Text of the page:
Stamping out the stigma
Would you be surprised to learn that mental health and substance abuse disorder diagnoses are more prevalent than heart disease, diabetes, arthritis, migraines, osteoporosis and asthma? In 2012, there were an estimated 43.7 million adults aged 18 or older in the U.S. living with some form of mental illness the previous year, representing 18.6 percent of all U.S. adults. Despite these statistics, many people are afraid to talk about their experiences or to seek help. Why is there such a stigma?
Stamp Out Stigma explains that people have negative views about certain things because they are simply ill-informed. For others, being uneducated about the topic can lead to feeling uncomfortable when discovering someone in their family, a friend or a co-worker has a mental health issue because there is a lack of understanding that there is treatment. Some believe that mental health disorders are “your own fault” or you can “get over it.” It is these misconceptions and the lack of knowledge that create a stigma about mental health.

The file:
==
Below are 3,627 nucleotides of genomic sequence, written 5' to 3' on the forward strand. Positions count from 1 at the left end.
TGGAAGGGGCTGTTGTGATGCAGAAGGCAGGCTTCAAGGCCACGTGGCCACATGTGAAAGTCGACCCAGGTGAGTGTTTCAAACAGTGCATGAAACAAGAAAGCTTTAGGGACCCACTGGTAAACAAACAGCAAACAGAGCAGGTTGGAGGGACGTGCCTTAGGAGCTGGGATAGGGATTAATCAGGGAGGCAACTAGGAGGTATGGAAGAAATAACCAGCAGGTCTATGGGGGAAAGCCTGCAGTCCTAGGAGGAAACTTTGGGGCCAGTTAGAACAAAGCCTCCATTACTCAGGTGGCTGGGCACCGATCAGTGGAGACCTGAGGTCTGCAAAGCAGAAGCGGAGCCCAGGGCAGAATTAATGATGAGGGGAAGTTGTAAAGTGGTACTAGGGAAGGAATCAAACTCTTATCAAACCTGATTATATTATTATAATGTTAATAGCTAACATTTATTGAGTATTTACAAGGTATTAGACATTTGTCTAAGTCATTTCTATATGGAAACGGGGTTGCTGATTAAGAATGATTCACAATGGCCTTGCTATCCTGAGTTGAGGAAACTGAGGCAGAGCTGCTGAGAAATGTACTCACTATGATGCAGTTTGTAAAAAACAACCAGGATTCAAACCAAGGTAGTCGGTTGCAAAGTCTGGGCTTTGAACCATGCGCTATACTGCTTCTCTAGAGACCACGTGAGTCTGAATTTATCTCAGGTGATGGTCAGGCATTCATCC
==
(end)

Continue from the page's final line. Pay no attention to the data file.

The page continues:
With May being National Mental Health Month, the good news is that we are starting to talk more about the subject, although there is still much to do. Take a moment and visit Stamp Out Stigma to learn about their purpose and anticipated outcomes. Their mission statement drives home what has for so long been at the root of many misconceptions — “This campaign challenges each of us to transform the dialogue on mental health and addiction from a whisper to a conversation.”
Another helpful resource is the National Institute of Mental Health (NIMH), where you can find information on types of disorders, their treatments, and how to go about getting help.
Sources: Stamp Out Stigma; NIMH